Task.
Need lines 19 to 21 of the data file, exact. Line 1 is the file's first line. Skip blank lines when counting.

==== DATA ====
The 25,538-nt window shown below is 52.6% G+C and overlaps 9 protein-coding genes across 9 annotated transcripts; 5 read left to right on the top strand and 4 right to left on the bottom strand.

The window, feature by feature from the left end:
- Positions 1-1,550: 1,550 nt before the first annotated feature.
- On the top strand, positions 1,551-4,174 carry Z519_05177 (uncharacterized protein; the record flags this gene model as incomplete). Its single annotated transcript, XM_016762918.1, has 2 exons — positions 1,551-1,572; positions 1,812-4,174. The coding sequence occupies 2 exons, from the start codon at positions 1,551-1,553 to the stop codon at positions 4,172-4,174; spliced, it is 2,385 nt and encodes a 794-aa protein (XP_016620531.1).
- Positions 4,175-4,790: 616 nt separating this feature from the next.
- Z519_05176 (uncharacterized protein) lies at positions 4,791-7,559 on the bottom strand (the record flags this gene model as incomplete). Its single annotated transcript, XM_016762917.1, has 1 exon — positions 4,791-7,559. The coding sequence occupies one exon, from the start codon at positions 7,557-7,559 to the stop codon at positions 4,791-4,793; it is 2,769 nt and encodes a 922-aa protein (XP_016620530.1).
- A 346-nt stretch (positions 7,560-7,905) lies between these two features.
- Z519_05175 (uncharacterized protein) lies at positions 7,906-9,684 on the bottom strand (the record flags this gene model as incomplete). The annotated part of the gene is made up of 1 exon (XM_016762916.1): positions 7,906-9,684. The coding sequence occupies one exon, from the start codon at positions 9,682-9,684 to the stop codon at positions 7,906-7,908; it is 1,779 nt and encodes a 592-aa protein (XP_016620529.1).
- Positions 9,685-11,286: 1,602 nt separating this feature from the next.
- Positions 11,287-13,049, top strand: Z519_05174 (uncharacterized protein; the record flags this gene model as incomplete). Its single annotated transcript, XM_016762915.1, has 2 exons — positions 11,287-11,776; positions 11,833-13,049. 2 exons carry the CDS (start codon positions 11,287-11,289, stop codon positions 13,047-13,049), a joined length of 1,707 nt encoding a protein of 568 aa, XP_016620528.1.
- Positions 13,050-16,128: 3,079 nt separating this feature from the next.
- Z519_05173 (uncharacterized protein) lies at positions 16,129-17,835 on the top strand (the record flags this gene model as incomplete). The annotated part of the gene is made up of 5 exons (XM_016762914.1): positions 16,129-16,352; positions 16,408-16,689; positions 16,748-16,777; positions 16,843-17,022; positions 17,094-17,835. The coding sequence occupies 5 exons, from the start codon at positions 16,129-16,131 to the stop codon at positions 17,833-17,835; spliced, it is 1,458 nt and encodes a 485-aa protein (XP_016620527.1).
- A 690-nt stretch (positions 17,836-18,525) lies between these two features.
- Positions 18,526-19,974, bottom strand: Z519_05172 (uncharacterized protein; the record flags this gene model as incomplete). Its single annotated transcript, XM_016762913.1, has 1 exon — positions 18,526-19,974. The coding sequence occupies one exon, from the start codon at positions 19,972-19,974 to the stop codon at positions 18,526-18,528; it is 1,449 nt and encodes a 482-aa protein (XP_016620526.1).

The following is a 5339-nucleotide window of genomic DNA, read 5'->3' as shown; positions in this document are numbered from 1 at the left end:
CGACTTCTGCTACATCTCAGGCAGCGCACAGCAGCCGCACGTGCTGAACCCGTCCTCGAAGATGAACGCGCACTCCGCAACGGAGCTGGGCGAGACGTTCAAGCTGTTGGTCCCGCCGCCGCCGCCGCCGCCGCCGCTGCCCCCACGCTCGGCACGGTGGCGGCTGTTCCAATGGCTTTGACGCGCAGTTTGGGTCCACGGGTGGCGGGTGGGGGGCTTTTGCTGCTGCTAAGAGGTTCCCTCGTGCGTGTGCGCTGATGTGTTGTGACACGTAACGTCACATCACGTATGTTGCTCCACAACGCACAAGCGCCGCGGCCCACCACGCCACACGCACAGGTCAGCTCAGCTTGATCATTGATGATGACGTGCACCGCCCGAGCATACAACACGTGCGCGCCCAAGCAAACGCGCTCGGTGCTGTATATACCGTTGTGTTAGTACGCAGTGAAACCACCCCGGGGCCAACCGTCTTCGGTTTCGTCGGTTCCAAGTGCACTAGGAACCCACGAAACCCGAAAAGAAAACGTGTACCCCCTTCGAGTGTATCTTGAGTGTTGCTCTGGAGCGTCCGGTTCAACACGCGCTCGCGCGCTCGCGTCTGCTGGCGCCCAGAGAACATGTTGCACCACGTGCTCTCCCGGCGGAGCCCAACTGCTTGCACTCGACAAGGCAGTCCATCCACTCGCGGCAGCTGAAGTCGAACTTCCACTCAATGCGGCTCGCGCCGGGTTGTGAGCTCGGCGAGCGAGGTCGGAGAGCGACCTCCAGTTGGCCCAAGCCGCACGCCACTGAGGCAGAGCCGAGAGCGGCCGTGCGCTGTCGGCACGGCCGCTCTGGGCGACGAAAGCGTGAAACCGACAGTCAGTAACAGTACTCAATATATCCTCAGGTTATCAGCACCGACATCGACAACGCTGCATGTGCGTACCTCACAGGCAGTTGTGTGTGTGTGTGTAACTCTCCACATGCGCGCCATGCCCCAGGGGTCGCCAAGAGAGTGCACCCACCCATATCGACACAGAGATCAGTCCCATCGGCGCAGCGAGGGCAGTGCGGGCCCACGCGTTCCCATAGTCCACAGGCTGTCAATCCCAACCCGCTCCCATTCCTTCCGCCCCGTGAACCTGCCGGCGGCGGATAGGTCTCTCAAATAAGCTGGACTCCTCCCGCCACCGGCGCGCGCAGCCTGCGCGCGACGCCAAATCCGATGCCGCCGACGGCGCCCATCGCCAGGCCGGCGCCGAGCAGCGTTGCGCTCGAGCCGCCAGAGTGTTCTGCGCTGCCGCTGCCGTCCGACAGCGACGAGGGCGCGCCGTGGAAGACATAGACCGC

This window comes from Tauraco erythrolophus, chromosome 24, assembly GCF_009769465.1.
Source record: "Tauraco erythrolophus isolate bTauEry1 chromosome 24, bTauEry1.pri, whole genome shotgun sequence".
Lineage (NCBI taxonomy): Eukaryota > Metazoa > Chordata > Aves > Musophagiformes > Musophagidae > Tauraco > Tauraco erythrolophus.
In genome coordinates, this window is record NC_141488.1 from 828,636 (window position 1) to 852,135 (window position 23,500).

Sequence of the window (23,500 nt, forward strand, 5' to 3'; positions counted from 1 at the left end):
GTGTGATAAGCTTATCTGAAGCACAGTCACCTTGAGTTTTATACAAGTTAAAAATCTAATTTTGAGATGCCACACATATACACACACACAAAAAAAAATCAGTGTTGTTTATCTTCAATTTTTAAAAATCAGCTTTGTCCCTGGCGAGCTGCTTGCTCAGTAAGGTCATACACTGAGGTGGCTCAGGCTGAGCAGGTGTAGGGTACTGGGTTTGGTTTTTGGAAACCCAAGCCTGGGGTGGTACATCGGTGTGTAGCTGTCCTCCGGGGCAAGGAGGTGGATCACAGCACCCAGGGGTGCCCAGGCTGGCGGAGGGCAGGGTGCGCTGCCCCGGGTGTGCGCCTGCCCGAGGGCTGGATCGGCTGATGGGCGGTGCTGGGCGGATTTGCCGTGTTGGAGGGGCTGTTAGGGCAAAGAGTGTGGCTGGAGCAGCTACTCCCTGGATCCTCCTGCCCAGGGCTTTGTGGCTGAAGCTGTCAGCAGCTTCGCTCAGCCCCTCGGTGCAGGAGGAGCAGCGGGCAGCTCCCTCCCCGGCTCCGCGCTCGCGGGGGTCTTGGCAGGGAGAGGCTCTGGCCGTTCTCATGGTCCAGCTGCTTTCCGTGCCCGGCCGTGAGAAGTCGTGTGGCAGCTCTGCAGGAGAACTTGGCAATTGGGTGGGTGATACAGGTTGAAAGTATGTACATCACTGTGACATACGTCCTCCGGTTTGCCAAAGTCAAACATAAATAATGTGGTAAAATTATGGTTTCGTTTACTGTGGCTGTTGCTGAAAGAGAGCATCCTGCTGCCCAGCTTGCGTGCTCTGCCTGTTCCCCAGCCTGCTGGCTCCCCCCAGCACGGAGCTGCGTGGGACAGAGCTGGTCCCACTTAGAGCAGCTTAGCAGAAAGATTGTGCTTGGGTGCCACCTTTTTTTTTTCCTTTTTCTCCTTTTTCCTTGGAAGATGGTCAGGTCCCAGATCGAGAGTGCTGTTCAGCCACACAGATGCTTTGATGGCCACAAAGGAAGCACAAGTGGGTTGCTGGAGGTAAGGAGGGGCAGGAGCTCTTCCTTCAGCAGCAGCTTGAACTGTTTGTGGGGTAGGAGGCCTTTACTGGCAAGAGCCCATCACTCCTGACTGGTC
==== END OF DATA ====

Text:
Lineage (NCBI taxonomy): Eukaryota > Metazoa > Chordata > Aves > Musophagiformes > Musophagidae > Tauraco > Tauraco erythrolophus.
In genome coordinates, this window is record NC_141488.1 from 828,636 (window position 1) to 852,135 (window position 23,500).

Sequence of the window (23,500 nt, forward strand, 5' to 3'; positions counted from 1 at the left end):